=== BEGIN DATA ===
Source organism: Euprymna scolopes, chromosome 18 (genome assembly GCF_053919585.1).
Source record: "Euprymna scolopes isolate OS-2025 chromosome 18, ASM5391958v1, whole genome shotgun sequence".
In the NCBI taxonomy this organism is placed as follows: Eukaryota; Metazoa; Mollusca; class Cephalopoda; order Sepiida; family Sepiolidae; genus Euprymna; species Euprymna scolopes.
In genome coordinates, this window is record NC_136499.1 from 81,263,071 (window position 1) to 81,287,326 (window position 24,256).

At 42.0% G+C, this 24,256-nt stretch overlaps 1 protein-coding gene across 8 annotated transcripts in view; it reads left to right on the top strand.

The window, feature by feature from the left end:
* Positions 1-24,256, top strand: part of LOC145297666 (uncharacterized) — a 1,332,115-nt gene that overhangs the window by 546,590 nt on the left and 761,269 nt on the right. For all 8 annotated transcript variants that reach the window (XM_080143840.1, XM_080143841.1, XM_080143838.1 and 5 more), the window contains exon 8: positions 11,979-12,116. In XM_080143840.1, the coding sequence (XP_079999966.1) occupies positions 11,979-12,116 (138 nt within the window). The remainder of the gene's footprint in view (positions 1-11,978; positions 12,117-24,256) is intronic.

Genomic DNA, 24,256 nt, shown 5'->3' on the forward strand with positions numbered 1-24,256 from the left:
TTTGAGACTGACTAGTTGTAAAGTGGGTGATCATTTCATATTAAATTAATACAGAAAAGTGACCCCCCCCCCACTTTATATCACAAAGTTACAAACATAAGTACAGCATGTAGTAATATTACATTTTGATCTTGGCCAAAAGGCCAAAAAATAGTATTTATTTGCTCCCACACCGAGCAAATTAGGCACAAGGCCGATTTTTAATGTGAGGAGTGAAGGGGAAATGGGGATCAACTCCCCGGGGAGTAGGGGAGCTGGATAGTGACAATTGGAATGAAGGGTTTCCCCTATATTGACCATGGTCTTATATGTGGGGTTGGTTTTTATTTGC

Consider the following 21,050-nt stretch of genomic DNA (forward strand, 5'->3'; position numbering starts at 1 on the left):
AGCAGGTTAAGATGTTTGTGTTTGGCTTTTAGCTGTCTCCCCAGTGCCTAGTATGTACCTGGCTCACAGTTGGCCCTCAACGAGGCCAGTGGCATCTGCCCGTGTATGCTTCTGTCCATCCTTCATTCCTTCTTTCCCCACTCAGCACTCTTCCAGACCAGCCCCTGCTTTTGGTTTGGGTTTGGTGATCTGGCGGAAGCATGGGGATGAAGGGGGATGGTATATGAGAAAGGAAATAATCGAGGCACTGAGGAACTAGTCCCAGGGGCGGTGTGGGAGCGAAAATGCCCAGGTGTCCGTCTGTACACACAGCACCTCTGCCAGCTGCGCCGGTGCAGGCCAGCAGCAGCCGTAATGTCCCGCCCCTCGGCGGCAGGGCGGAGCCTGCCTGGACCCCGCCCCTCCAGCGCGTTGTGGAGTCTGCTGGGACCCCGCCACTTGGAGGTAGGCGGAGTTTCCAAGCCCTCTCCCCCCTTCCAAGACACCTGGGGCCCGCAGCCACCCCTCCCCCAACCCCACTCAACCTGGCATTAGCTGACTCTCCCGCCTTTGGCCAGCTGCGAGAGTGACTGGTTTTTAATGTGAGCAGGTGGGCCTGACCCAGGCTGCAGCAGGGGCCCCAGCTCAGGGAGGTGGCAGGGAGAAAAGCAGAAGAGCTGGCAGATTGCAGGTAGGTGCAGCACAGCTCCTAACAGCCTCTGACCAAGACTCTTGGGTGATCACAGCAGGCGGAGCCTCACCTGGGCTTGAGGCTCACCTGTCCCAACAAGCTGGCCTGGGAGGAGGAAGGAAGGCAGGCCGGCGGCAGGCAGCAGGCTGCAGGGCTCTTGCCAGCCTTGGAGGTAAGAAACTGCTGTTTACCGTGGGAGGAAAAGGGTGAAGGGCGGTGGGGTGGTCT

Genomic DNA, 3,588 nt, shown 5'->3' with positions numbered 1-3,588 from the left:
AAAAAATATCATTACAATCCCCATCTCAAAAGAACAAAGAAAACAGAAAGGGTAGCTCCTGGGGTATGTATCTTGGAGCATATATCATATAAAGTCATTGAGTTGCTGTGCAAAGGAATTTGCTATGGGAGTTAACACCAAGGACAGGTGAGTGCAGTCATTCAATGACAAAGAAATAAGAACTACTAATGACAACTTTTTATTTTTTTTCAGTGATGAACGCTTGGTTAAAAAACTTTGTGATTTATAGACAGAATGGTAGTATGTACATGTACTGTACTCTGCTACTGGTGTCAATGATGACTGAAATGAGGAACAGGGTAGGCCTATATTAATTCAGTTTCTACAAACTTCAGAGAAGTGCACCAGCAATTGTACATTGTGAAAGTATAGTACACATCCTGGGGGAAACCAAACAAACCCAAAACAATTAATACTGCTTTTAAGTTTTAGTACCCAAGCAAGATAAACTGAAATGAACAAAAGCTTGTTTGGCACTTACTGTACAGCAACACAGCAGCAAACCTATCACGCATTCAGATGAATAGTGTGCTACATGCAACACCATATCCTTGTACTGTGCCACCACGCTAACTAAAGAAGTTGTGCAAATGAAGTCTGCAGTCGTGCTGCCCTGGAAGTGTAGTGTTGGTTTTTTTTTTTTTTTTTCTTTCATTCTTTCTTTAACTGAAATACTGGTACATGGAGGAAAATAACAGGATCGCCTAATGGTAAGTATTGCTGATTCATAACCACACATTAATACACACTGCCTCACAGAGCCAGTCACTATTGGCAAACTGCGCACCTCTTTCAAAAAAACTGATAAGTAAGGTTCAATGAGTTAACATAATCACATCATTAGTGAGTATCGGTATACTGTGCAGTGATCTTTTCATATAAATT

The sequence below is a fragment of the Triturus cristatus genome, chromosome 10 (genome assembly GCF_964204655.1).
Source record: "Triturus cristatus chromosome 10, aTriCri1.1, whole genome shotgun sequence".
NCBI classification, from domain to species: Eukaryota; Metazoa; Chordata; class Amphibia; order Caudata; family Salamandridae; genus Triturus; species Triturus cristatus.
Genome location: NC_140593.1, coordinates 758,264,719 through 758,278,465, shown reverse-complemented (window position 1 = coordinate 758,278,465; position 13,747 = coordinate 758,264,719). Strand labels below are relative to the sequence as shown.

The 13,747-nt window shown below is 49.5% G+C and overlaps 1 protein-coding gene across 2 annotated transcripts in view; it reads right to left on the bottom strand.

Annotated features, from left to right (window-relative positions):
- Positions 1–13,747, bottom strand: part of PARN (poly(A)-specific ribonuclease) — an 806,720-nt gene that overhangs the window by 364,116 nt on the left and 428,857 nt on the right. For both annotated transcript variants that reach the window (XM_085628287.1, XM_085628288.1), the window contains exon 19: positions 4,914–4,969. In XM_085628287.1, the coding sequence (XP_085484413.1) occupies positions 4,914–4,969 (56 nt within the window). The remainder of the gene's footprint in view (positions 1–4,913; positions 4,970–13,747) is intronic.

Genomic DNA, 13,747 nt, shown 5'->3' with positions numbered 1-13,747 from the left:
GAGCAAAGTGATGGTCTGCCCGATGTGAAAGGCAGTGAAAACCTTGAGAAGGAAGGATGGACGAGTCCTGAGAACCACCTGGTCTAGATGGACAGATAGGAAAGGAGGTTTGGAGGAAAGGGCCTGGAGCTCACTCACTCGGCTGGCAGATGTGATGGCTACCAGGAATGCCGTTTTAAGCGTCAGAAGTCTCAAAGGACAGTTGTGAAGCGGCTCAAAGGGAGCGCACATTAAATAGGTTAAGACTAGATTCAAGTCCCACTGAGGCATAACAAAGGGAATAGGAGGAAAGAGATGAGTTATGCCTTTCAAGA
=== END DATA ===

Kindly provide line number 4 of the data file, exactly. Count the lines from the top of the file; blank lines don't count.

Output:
In genome coordinates, this window is record NC_136499.1 from 81,263,071 (window position 1) to 81,287,326 (window position 24,256).